Consumer products need to satisfy safety and regulatory requirements before they enter the market. These requirements include the rate of burning, heat, and smoke release criteria. These products need to undergo thorough flammability and fire testing to reduce the risk for businesses and consumers.
What is Fire and Flammability Testing?
This testing involves taking a product and testing its resistance to heat, open flames, electrical current, and/or other conditions that might cause a fire. Fire resting laboratories will assign a rating to a material or product after testing it. In general, this will state the amount of time before object combustion takes place when exposed to fire or intense heat. Fire and inflammability tests include the following:
- Reaction to fire. This test is meant to determine how a product reacts when exposed to a fire. It can be done under predesigned conditions. This is not a test of the resistance of the material but instead what happens to its consistency, form, and rigidity when exposed to fire. As fire causes materials to break down, the test will also determine how the decomposition of the material impacts the fire.
- Resistance to fire. This test determines the ability of a material to resist and withstand when it catches fire. The time rating is a useful result of this test. The higher the time, the better chance to put out the fire and ensure occupants reach safety. An example of this test is exposing a fire-retardant door to flames and measuring how long it lasts before it can transmit a dangerous amount of heat to the other side.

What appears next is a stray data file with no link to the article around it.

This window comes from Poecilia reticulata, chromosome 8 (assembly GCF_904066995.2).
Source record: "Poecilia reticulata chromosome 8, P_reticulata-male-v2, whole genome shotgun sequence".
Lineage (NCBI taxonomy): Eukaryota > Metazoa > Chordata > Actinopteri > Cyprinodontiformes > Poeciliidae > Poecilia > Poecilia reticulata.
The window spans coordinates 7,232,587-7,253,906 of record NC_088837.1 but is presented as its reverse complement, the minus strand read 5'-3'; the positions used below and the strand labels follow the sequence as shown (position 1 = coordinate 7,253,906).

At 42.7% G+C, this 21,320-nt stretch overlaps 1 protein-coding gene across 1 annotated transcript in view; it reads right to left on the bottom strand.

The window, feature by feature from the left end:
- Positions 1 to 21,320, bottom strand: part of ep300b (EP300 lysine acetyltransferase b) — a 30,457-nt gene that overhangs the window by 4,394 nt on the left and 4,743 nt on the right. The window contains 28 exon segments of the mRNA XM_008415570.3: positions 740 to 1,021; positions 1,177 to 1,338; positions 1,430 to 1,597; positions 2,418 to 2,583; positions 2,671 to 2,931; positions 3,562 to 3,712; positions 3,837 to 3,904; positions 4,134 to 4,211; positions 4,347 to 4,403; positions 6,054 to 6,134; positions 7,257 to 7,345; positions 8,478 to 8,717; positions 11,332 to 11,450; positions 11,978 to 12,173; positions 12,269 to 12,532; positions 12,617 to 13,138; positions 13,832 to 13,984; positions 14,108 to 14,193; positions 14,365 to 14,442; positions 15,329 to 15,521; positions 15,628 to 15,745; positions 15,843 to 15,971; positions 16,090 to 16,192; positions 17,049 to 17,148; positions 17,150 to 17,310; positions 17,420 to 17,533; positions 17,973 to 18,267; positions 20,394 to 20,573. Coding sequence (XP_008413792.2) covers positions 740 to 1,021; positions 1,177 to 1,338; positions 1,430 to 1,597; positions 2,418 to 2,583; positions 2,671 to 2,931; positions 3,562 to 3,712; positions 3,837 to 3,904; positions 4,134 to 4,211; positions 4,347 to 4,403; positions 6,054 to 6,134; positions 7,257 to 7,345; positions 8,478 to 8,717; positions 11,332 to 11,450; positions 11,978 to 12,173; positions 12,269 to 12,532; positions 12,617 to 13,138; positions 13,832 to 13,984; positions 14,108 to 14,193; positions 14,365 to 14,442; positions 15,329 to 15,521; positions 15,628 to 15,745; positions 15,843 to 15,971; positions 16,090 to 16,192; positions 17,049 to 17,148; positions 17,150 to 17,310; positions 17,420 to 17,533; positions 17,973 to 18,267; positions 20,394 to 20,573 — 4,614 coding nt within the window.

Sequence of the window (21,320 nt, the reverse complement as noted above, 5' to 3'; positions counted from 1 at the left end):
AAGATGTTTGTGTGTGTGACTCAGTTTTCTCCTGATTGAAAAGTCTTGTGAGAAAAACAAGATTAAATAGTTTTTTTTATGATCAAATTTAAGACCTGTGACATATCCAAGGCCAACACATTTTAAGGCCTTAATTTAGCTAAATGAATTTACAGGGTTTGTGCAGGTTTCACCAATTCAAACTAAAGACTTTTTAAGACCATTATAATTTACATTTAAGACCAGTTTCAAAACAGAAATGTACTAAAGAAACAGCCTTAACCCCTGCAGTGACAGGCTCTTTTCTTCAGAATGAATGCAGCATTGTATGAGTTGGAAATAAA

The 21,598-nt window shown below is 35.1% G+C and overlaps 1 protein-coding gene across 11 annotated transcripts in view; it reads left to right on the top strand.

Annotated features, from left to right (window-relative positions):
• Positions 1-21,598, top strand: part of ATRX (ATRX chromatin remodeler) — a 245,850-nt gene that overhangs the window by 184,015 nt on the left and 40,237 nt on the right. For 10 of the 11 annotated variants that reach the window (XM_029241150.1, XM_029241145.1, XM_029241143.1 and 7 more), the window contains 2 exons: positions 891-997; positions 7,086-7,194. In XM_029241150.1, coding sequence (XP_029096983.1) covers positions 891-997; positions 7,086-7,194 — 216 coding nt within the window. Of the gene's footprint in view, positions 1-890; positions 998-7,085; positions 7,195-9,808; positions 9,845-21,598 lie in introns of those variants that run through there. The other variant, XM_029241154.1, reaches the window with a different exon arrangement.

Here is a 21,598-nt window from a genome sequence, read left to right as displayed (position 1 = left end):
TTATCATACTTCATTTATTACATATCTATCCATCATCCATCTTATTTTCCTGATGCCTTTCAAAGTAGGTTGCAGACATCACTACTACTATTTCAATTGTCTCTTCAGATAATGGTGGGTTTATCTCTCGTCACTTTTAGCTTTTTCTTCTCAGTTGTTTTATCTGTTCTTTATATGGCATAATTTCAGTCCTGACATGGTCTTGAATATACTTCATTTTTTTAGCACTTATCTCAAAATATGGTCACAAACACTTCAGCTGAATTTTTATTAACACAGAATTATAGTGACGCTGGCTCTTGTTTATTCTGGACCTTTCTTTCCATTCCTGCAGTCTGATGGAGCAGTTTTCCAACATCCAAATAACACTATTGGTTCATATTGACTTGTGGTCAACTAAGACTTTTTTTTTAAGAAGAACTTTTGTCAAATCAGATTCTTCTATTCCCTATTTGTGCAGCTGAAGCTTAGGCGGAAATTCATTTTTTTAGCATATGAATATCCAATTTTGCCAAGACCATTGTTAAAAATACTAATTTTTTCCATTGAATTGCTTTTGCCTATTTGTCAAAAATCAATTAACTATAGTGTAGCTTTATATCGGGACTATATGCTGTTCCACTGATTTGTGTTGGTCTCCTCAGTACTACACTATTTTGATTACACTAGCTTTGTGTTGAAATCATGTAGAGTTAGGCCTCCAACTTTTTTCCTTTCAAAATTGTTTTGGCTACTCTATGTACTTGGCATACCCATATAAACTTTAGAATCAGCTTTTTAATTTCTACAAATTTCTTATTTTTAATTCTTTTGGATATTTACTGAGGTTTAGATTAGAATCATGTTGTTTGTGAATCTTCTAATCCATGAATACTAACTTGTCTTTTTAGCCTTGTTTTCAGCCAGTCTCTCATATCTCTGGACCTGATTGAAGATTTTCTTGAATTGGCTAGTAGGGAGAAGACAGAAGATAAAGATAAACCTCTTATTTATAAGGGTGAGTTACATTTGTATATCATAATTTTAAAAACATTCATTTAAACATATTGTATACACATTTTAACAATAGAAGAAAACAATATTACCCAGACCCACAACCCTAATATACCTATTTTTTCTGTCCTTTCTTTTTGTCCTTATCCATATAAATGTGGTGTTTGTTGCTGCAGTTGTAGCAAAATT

- Fires spread. Fire can be spread through materials and a fire spread test makes use of various strategies to gauge the tendency of the material to do so.
How a Flammability Test is performed
Flammability tests are meant to measure how easily materials ignite, how quickly they burn, and how they react when burned. Test facilitators will place the materials over a burner either horizontally or vertically, depending on the business’ specifications. When a vertical flammability test is done, the material is observed for the duration it burns following the removal of the igniting flame. Also, the facilitator will observe how much of the specimen burns and whether or not it drips flaming particles. In a horizontal test, the facilitator observes if the material still burns after removing the test flame. Then, they will calculate the rate at which the specimen burns.